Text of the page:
- Future Slang: Ests, Unnems, Futuretracks, Paramils, the lobo-farm. The latter even becomes an insult; "Lob off, lobo."
- If You Kill Him, You Will Be Just Like Him: Had Scott-Astbury not died when he did, Kitson would have taken revenge on him by having him reclassified as an Unnem. When he discovers Scott-Astbury is already dead, it takes him some time to realise that they both had a narrow escape.
- Interchangeable Asian Cultures: Most people's attitudes towards the Paramils, who're exclusively Asian (mostly Indian). Routinely referred to derisively as "Buddha" and "Gunga Din."
- Kill the Poor: It's what Scott-Astbury was really up to—deliberately trying to wipe out the working class and replace them with a selectively bred version who would be more respectful to their "rightful masters".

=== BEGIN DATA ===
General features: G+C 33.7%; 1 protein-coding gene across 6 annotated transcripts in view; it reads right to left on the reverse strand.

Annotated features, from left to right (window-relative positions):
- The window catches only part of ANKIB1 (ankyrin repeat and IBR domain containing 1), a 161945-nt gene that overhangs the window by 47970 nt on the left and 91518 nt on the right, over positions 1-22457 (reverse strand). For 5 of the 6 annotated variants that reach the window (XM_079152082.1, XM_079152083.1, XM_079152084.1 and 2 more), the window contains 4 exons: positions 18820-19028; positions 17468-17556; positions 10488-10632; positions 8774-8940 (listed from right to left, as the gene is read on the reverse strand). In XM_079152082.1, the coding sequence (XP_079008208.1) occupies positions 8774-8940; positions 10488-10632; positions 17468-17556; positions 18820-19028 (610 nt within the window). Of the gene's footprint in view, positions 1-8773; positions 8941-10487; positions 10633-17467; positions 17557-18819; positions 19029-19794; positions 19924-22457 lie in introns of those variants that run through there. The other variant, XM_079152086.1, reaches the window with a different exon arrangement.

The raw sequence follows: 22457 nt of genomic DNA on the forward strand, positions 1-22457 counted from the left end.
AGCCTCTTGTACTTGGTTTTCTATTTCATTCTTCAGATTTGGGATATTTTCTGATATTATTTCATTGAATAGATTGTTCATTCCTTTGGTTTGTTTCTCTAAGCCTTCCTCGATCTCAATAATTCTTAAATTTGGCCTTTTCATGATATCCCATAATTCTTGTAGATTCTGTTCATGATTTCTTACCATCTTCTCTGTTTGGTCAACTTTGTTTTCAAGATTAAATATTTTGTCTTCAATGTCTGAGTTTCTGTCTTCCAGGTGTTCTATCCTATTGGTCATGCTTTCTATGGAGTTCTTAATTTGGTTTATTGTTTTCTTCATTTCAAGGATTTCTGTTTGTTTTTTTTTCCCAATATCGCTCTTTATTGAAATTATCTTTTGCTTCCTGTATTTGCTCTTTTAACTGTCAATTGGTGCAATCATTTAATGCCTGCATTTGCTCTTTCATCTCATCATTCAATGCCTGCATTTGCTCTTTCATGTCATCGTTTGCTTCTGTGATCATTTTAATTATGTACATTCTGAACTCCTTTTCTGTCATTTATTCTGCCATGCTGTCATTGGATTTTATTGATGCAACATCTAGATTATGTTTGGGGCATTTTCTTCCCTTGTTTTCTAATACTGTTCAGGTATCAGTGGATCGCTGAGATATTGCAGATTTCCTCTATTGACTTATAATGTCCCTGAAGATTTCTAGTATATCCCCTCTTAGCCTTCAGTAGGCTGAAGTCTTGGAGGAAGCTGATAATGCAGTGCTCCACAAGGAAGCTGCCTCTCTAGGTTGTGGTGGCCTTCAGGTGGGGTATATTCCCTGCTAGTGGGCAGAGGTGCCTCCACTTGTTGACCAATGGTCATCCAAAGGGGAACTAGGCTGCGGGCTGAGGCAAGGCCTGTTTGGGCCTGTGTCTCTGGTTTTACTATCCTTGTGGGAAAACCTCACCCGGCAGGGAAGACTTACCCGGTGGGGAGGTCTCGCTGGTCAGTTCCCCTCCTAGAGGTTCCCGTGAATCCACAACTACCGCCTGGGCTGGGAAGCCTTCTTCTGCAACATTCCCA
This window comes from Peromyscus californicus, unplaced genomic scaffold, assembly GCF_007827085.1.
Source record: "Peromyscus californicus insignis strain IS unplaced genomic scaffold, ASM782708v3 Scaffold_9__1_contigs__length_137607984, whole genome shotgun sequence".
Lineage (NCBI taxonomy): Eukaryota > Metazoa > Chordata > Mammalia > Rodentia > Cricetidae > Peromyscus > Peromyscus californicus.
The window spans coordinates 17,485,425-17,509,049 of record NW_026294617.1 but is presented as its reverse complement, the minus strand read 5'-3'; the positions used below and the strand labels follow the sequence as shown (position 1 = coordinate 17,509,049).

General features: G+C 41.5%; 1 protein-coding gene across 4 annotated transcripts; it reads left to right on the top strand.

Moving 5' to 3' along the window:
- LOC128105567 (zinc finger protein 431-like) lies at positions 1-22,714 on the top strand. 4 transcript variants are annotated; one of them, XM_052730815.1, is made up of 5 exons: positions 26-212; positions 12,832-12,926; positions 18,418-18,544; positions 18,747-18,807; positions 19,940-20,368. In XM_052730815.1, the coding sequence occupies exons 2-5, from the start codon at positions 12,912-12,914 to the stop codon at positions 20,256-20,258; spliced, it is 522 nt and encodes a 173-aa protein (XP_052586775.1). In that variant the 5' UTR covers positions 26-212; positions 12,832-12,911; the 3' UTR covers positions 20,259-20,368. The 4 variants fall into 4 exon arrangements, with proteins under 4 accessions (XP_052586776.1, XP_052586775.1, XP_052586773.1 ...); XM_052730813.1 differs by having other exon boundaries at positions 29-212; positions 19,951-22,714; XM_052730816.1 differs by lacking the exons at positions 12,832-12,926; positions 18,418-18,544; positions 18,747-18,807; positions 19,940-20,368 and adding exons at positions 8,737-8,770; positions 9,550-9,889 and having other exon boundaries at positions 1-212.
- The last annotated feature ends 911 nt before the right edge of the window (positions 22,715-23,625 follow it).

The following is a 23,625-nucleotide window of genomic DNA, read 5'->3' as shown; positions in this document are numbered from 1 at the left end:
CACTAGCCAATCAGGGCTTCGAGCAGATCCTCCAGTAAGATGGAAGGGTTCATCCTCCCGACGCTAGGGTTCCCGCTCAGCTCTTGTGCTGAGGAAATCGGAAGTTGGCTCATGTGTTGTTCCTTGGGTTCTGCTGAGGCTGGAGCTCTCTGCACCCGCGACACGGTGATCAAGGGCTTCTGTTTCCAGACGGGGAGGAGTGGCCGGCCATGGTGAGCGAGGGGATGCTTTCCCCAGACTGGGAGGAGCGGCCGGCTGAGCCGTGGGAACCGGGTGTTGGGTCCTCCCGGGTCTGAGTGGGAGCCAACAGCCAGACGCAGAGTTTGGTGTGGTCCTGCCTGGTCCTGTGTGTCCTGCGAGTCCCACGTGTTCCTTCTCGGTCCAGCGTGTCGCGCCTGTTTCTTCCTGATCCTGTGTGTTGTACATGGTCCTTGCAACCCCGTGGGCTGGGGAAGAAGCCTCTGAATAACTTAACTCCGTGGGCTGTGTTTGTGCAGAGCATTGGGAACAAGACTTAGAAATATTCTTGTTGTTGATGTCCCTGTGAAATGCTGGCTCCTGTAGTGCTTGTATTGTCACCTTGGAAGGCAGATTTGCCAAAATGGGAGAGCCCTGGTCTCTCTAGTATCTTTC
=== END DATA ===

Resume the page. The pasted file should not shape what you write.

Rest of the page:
- Labcoat of Science and Medicine: The standard uniform of every Technician, the caste who keep society's machines and computers, and thus society functioning is the classic white labcoat, buttoned in different ways to differentiate between grades of Tech.
- Logic Bomb: Idris Jones keeps one of these to hand as a sort of job and life insurance. He built the supercomputer, Laura, in secret and no one else knows exactly how she works. But, just in case they decide that someone else can operate her or they know enough to get rid of him, he keeps a datatape with works of fiction, philosophy and religion contained in it to feed to Laura. He anticipates that she would burn out trying to reconcile the concept of ethics with the amount of harm her daily duties require her to inflict: "Can you imagine a Buddhist computer running the lobo-farm?"
- Master Computer: Futuretrack Five's Britain is maintained and monitored by a supercomputer named Laura; named after the dead ex-girlfriend of her creator, the Tech Idris, the Chief Analyst.